“That’s not a debate. And I understand why it has to be that way,” he said. “But I’m looking forward to getting in a place where we can actually exchange ideas.”

A few miles away and a few hours later, one of his chief antagonists agreed.


“To be very honest with you, it can be a frustrating process,” said Sen. Kamala D. Harris (Calif.). “There are, I think, better venues where we’re able to have a real conversation. So many of these issues just cannot be captured in 60 seconds, much less 30 or 15.”

In last week’s debate, Biden faced incoming fire from several candidates trying to dent his front-runner position, while Harris confronted zingers from Rep. Tulsi Gabbard (Hawaii) and others.


“It’s just a reality of it — it is a process that is conducive for sound bites,” Harris said. “In my long experience in public service, I will tell you, no good public policy ends with an exclamation point. But these debates, that’s the kind of thing that it rewards.”


But one reason it has rewarded “that kind of thing” is Harris’s own pointed and personal attack on Biden during the first debate. The lessons other campaigns learned from that exchange — which was replayed for days and earned Harris a fundraising boost and a jump in the polls — was to attack hard and often.

“We’re up here with makeup on our faces and our rehearsed attack lines, playing roles in this reality TV show. It’s one reason why we elected a reality TV star as our president,” Andrew Yang, an entrepreneur who has run a surprisingly strong campaign, said at the end of the second debate. “We need to be laser-focused on solving the real challenges of today.”


The size of the field, with an unprecedented two dozen hopefuls, also means that low-polling candidates often have to be louder to gain traction. The large cast of characters may have felt at one point like an embarrassment of riches, with a grab bag that seemed to provide something for everyone, but many voters now say it feels like a burden, with little-known candidates getting valuable television time.


It’s a lot for voters to sift through, and there is a hunger for the field to shrink to a more manageable level, especially given the Democrats’ pent-up eagerness to start taking the fight to Trump.

Many party leaders hope the weaker candidates start dropping out in coming weeks, allowing voters to focus on a smaller field and providing for a more focused debate.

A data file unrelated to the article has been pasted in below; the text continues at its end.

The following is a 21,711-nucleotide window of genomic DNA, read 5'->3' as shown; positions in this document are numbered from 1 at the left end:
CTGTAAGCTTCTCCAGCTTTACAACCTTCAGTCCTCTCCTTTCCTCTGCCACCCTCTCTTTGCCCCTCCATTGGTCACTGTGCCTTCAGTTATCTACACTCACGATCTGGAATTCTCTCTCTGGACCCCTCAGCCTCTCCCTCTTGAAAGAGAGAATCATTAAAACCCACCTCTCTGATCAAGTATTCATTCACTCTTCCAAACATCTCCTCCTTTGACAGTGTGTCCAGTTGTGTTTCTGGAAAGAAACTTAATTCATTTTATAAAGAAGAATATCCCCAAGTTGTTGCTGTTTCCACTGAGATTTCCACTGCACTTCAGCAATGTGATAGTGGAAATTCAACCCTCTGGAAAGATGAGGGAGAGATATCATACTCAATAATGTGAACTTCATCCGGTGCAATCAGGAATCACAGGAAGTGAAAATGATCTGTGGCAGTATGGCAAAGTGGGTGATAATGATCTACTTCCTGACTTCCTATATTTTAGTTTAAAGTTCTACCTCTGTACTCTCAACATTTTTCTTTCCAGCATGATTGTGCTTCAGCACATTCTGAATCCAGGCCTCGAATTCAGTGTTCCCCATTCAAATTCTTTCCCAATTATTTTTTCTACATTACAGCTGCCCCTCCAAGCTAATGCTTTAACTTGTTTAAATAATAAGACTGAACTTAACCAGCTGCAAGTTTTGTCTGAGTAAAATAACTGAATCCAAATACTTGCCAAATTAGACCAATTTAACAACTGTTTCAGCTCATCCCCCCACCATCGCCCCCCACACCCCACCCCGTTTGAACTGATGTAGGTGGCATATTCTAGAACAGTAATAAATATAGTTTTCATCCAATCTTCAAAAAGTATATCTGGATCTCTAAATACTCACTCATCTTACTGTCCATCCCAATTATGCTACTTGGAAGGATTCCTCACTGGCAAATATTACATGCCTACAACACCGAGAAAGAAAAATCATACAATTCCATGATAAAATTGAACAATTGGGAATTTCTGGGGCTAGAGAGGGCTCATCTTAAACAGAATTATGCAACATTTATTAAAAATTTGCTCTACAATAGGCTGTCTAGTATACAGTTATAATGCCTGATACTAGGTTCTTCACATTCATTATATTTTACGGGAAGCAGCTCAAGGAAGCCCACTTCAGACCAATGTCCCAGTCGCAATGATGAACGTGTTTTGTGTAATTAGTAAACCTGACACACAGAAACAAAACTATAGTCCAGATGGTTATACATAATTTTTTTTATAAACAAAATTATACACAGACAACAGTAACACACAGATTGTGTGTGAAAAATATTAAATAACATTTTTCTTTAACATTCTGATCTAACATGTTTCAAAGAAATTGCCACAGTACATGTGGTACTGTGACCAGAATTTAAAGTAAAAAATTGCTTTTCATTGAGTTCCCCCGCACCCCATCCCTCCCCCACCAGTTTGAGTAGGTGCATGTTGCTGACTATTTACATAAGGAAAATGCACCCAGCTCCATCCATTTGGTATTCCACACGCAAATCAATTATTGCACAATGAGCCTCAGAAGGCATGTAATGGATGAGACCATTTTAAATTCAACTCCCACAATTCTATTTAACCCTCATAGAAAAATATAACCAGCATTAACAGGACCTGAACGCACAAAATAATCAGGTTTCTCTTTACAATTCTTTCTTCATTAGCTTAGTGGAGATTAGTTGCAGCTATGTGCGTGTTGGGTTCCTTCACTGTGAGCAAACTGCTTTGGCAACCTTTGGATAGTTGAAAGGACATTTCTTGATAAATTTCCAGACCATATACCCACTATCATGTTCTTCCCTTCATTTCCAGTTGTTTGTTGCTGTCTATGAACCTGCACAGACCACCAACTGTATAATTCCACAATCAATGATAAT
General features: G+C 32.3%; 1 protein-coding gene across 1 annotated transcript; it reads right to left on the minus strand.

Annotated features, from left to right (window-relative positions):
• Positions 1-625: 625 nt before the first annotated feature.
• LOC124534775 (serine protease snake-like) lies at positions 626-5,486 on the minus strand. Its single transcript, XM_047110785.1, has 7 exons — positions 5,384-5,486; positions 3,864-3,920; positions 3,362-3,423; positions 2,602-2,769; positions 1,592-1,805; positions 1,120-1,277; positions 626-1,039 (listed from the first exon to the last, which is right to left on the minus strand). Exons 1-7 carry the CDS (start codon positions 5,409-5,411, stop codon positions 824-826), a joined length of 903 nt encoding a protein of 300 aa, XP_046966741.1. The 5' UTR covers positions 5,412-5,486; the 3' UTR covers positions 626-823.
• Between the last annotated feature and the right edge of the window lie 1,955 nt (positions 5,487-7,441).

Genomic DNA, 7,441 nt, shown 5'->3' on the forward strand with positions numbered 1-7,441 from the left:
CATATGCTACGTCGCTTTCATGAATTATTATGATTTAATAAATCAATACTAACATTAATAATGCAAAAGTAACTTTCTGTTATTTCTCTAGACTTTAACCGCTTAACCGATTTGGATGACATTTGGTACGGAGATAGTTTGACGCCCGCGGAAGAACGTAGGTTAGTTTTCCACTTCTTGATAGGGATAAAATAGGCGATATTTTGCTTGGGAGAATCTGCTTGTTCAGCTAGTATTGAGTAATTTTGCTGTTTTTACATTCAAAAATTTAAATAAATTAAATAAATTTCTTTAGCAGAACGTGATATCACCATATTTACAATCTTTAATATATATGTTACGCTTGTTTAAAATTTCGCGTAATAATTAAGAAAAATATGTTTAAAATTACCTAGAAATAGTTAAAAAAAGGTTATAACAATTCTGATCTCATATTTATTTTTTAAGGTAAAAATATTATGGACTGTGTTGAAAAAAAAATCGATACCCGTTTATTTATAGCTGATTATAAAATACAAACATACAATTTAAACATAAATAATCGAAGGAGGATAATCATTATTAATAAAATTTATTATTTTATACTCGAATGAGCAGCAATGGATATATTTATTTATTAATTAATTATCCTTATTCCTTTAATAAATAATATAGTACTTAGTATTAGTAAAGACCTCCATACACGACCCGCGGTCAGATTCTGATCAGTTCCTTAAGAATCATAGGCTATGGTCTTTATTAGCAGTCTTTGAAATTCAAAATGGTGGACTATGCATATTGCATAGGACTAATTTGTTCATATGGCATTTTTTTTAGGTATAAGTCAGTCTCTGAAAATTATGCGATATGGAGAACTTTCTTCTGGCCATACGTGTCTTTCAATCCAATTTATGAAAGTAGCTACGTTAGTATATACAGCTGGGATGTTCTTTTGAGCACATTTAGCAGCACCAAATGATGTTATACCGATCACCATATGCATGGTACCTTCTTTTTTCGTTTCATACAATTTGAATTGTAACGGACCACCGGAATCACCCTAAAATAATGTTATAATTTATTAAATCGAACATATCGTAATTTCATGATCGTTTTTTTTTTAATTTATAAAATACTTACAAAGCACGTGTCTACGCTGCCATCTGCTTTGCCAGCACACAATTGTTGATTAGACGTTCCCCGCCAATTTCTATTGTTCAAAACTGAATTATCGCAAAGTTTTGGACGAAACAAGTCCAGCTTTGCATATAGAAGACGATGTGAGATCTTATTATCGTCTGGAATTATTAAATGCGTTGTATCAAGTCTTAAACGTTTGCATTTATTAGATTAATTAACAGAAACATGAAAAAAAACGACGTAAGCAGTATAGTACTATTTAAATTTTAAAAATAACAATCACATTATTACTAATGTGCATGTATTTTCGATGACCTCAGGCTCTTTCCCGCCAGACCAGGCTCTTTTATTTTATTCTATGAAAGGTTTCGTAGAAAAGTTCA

“I think people want it, but nobody is saying it,” said Sean Bagniewski, chairman of the Polk County Democrats in Iowa. “People are so desperate to be fair to everybody after 2016 that nobody wants to say it. But all of us would like to see the candidates have more screen time and talk more and engage more.”


Voters are also frustrated that some of the main contenders — such as Biden and Sen. Elizabeth Warren (Mass.) — have yet to face off on a debate stage together, instead spending their time onstage swatting away attacks from more minor candidates.

Several multicandidate events are coming up that could give some of the hopefuls a final chance to shine. The Iowa State Fair begins this week, with almost every candidate expected to go, eat pork and just about anything else that can be served on a stick, and speak to a rowdy crowd in what has long been a testing ground for presidential candidates.

There is a major party fundraising dinner Aug. 9, and the Polk County Steak Fry on Sept. 21, which outlets from CNN to the Daily Show on Comedy Central are planning to cover.

But toward the end of August — the deadline for qualifying for the September debate — candidates who have yet to register in the polls could decide to drop out.


Candidates need at least 130,000 unique donors, plus at least 2 percent support in four different polls, to make the stage for the next pair of debates, in September and October. Eight candidates have said they have met both requirements: Biden, Warren, Harris, Sen. Cory Booker (N.J.), Mayor Pete Buttigieg of South Bend, Ind., Sen. Amy Klobuchar (Minn.), former congressman Beto O’Rourke (Tex.) and Sen. Bernie Sanders (I-Vt.).